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Need help with where to buy camping gear

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My ex-husband took all of our son's boy scout camping gear when he moved out (despite a court order that said the kids' belongings remain in the home where they are living) and has refused to give it back so our son can use it. What is really upsetting, is that most of this gear is the stuff he received from Canfields after all of his camping supplies were destroyed in the Little Sioux tornado. So he has an emotional tie to it as well as a need for it.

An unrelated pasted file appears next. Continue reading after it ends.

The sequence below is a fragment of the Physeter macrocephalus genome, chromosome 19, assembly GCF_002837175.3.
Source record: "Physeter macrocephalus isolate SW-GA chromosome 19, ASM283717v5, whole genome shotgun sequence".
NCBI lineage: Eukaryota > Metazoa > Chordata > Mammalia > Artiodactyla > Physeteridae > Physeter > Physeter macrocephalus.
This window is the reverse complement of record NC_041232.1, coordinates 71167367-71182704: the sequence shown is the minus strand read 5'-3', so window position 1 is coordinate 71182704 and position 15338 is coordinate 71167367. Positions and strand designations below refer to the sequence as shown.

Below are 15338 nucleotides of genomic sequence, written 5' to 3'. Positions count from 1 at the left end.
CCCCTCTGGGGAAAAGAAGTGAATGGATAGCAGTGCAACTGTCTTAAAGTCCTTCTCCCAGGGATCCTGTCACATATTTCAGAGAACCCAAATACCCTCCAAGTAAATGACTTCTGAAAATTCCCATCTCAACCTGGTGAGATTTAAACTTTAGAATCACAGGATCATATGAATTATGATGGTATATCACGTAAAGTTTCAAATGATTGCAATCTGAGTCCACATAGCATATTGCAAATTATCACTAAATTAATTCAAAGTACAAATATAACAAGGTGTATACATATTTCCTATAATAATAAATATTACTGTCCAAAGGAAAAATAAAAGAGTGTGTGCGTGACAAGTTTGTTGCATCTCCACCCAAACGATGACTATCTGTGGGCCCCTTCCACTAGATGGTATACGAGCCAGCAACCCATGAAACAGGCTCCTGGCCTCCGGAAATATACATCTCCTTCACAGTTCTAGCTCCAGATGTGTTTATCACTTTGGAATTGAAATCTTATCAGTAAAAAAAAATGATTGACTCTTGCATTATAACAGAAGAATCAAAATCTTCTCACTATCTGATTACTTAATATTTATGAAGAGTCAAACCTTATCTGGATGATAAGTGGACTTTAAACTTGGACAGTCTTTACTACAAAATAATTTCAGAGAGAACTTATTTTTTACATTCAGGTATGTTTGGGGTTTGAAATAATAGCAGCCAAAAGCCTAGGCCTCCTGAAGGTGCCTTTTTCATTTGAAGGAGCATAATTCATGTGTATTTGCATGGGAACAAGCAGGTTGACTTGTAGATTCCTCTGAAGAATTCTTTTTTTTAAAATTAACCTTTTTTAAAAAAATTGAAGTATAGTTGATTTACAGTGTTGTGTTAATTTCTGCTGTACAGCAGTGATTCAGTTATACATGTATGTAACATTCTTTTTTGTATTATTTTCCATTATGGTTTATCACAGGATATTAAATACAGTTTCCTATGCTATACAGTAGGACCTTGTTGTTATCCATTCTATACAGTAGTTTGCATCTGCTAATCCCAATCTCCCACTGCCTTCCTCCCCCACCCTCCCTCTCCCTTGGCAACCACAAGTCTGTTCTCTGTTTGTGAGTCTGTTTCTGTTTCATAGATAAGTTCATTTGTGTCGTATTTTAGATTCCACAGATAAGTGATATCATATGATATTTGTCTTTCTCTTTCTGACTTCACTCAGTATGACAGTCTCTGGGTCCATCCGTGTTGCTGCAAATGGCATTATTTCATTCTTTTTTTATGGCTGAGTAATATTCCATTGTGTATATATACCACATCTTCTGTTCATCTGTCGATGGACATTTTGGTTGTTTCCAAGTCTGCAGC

I now face the expensive task of having to completely re-outfit my son with all of his camping supplies. At this point, I have asked his scoutmaster to help me with a list of needs vs wants for camping. (my son doesn't always understand the difference) they are planning a klondike derby so I know that it will require a better than average sleeping bag (last year's was about 20 below windchill). the boundary waters high adventure trip isn't til late summer, so I can hold off on things for that trip til later. I am fortunate that canfields, bass pro, and cabelas within 100 miles of us so I can check things out in person rather than just seeing it online. But I'm hoping that there might be some internet shopping sites that have good deals on the basic supplies that I will be needing. Also, any suggestions on brands to purchase or to stay away from would also be helpful. I had no idea that there were so many different brands/styles of sleeping bags and other gear. I am also hunting through craigslist and anywhere else to try to find gear at a reasonable price.